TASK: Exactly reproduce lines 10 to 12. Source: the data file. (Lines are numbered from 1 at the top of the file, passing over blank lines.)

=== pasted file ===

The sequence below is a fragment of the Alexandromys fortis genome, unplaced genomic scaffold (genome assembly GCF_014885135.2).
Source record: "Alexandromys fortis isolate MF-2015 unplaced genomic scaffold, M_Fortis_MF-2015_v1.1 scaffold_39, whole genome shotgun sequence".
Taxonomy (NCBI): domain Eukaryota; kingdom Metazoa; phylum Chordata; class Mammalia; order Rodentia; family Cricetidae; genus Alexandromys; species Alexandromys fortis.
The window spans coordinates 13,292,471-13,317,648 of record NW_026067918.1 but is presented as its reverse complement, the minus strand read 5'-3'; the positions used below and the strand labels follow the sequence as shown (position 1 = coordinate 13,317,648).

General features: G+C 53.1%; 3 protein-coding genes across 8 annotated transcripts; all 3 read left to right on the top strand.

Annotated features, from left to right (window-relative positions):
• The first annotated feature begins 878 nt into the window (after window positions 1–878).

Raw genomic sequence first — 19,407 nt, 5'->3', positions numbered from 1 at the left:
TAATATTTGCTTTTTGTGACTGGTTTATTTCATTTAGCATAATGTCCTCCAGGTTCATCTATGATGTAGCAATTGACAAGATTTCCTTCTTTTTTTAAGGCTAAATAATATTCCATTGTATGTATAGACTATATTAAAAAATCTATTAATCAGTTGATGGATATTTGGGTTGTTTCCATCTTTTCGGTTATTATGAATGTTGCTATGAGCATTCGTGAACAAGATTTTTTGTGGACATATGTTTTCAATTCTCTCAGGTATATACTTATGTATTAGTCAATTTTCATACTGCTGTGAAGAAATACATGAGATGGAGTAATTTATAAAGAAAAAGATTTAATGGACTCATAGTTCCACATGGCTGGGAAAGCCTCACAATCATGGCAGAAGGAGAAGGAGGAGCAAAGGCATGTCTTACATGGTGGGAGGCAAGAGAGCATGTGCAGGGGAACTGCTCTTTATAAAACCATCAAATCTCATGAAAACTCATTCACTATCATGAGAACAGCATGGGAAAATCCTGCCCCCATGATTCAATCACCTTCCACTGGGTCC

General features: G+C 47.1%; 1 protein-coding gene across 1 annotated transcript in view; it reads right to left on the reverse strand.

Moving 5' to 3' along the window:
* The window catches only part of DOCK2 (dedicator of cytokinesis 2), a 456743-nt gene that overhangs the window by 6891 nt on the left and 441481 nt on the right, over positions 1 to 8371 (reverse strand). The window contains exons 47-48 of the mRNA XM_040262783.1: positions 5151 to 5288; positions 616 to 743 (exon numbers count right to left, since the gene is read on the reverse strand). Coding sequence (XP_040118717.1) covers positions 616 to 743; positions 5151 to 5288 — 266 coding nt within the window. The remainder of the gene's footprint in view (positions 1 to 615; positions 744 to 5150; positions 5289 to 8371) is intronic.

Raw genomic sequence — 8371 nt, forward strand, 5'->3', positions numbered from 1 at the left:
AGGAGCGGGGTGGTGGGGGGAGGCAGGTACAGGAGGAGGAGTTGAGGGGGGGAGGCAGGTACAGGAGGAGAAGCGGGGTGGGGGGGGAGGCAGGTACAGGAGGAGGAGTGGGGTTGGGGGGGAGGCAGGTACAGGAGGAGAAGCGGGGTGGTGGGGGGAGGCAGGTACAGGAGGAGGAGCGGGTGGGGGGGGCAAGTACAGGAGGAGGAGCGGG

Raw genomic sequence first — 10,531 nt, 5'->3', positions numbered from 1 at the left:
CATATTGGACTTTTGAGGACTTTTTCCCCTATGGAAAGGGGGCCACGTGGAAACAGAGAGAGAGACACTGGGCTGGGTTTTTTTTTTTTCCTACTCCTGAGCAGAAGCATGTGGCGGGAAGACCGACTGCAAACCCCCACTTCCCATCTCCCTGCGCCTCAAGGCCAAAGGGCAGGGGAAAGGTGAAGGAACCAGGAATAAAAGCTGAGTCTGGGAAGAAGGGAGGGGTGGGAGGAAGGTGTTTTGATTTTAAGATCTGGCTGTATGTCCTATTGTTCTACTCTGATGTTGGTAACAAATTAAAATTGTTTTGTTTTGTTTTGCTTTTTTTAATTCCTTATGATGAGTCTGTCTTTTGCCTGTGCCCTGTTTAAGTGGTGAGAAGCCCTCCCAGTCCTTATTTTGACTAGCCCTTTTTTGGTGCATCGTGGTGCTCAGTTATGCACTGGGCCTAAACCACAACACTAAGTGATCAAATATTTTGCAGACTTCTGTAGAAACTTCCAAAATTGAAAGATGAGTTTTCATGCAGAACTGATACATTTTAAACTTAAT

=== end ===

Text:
General features: G+C 47.1%; 1 protein-coding gene across 1 annotated transcript in view; it reads right to left on the reverse strand.

Moving 5' to 3' along the window:
* The window catches only part of DOCK2 (dedicator of cytokinesis 2), a 456743-nt gene that overhangs the window by 6891 nt on the left and 441481 nt on the right, over positions 1 to 8371 (reverse strand). The window contains exons 47-48 of the mRNA XM_040262783.1: positions 5151 to 5288; positions 616 to 743 (exon numbers count right to left, since the gene is read on the reverse strand). Coding sequence (XP_040118717.1) covers positions 616 to 743; positions 5151 to 5288 — 266 coding nt within the window. The remainder of the gene's footprint in view (positions 1 to 615; positions 744 to 5150; positions 5289 to 8371) is intronic.